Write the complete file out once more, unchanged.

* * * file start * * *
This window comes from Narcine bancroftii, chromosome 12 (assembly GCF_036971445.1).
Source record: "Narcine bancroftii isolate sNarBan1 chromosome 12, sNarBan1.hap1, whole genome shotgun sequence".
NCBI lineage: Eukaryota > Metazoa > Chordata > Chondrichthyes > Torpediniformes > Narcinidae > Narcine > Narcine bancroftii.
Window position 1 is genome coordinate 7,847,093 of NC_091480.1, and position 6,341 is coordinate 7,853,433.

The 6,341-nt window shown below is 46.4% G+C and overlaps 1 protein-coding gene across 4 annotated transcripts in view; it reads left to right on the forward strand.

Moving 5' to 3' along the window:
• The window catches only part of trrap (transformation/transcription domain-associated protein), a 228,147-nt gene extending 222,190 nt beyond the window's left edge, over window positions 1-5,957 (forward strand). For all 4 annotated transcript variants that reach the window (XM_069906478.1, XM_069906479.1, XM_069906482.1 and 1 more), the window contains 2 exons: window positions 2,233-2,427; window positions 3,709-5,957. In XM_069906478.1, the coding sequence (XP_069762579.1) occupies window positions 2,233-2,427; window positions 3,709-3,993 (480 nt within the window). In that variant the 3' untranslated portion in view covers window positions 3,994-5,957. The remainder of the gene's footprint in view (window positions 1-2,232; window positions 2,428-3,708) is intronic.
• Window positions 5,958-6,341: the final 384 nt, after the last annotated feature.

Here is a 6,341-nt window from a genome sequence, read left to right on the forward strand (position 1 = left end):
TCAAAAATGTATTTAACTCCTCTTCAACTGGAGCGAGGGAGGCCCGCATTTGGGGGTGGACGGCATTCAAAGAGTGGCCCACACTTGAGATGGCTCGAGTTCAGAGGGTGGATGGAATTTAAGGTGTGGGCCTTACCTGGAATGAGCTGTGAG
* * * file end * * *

This window comes from Narcine bancroftii, chromosome 12 (assembly GCF_036971445.1).
Source record: "Narcine bancroftii isolate sNarBan1 chromosome 12, sNarBan1.hap1, whole genome shotgun sequence".
NCBI lineage: Eukaryota > Metazoa > Chordata > Chondrichthyes > Torpediniformes > Narcinidae > Narcine > Narcine bancroftii.
Window position 1 is genome coordinate 7,847,093 of NC_091480.1, and position 6,341 is coordinate 7,853,433.

The 6,341-nt window shown below is 46.4% G+C and overlaps 1 protein-coding gene across 4 annotated transcripts in view; it reads left to right on the forward strand.

Moving 5' to 3' along the window:
• The window catches only part of trrap (transformation/transcription domain-associated protein), a 228,147-nt gene extending 222,190 nt beyond the window's left edge, over window positions 1-5,957 (forward strand). For all 4 annotated transcript variants that reach the window (XM_069906478.1, XM_069906479.1, XM_069906482.1 and 1 more), the window contains 2 exons: window positions 2,233-2,427; window positions 3,709-5,957. In XM_069906478.1, the coding sequence (XP_069762579.1) occupies window positions 2,233-2,427; window positions 3,709-3,993 (480 nt within the window). In that variant the 3' untranslated portion in view covers window positions 3,994-5,957. The remainder of the gene's footprint in view (window positions 1-2,232; window positions 2,428-3,708) is intronic.
• Window positions 5,958-6,341: the final 384 nt, after the last annotated feature.

Here is a 6,341-nt window from a genome sequence, read left to right on the forward strand (position 1 = left end):
TCAAAAATGTATTTAACTCCTCTTCAACTGGAGCGAGGGAGGCCCGCATTTGGGGGTGGACGGCATTCAAAGAGTGGCCCACACTTGAGATGGCTCGAGTTCAGAGGGTGGATGGAATTTAAGGTGTGGGCCTTACCTGGAATGAGCTGTGAG